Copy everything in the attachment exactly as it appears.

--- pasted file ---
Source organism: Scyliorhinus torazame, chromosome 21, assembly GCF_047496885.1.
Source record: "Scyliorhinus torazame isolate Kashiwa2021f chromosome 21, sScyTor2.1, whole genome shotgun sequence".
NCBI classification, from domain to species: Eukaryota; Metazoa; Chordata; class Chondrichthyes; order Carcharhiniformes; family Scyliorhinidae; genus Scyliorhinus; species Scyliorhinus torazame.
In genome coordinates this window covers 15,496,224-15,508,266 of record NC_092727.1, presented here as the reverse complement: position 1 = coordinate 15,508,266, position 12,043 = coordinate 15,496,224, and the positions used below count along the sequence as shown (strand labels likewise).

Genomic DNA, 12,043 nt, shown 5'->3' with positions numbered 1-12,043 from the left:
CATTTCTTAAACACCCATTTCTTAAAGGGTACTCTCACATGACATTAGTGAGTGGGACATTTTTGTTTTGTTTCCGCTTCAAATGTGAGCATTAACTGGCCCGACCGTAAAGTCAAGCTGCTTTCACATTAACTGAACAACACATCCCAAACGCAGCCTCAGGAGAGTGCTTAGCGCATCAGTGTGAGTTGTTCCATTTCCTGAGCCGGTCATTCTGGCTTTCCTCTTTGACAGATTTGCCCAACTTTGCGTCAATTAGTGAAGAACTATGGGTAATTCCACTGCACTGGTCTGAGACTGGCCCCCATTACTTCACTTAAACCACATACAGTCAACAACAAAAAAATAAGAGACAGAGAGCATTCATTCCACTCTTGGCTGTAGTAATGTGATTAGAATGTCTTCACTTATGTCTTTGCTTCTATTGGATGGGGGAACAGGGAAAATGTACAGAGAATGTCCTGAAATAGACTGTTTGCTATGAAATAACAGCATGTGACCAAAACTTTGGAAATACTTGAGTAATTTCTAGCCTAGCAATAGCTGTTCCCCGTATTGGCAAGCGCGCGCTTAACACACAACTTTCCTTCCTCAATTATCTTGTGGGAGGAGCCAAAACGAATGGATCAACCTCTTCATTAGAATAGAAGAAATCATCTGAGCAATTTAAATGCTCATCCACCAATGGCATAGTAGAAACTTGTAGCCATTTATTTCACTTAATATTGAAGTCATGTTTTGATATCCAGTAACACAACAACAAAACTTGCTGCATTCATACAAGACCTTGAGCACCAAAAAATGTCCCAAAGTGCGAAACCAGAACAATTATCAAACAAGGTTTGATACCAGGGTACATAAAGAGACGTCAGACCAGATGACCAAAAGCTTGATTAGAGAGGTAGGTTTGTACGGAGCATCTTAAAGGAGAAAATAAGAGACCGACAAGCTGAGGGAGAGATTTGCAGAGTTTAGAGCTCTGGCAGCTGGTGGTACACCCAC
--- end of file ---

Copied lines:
Source organism: Scyliorhinus torazame, chromosome 21, assembly GCF_047496885.1.
Source record: "Scyliorhinus torazame isolate Kashiwa2021f chromosome 21, sScyTor2.1, whole genome shotgun sequence".
NCBI classification, from domain to species: Eukaryota; Metazoa; Chordata; class Chondrichthyes; order Carcharhiniformes; family Scyliorhinidae; genus Scyliorhinus; species Scyliorhinus torazame.
In genome coordinates this window covers 15,496,224-15,508,266 of record NC_092727.1, presented here as the reverse complement: position 1 = coordinate 15,508,266, position 12,043 = coordinate 15,496,224, and the positions used below count along the sequence as shown (strand labels likewise).

Genomic DNA, 12,043 nt, shown 5'->3' with positions numbered 1-12,043 from the left:
CATTTCTTAAACACCCATTTCTTAAAGGGTACTCTCACATGACATTAGTGAGTGGGACATTTTTGTTTTGTTTCCGCTTCAAATGTGAGCATTAACTGGCCCGACCGTAAAGTCAAGCTGCTTTCACATTAACTGAACAACACATCCCAAACGCAGCCTCAGGAGAGTGCTTAGCGCATCAGTGTGAGTTGTTCCATTTCCTGAGCCGGTCATTCTGGCTTTCCTCTTTGACAGATTTGCCCAACTTTGCGTCAATTAGTGAAGAACTATGGGTAATTCCACTGCACTGGTCTGAGACTGGCCCCCATTACTTCACTTAAACCACATACAGTCAACAACAAAAAAATAAGAGACAGAGAGCATTCATTCCACTCTTGGCTGTAGTAATGTGATTAGAATGTCTTCACTTATGTCTTTGCTTCTATTGGATGGGGGAACAGGGAAAATGTACAGAGAATGTCCTGAAATAGACTGTTTGCTATGAAATAACAGCATGTGACCAAAACTTTGGAAATACTTGAGTAATTTCTAGCCTAGCAATAGCTGTTCCCCGTATTGGCAAGCGCGCGCTTAACACACAACTTTCCTTCCTCAATTATCTTGTGGGAGGAGCCAAAACGAATGGATCAACCTCTTCATTAGAATAGAAGAAATCATCTGAGCAATTTAAATGCTCATCCACCAATGGCATAGTAGAAACTTGTAGCCATTTATTTCACTTAATATTGAAGTCATGTTTTGATATCCAGTAACACAACAACAAAACTTGCTGCATTCATACAAGACCTTGAGCACCAAAAAATGTCCCAAAGTGCGAAACCAGAACAATTATCAAACAAGGTTTGATACCAGGGTACATAAAGAGACGTCAGACCAGATGACCAAAAGCTTGATTAGAGAGGTAGGTTTGTACGGAGCATCTTAAAGGAGAAAATAAGAGACCGACAAGCTGAGGGAGAGATTTGCAGAGTTTAGAGCTCTGGCAGCTGGTGGTACACCCAC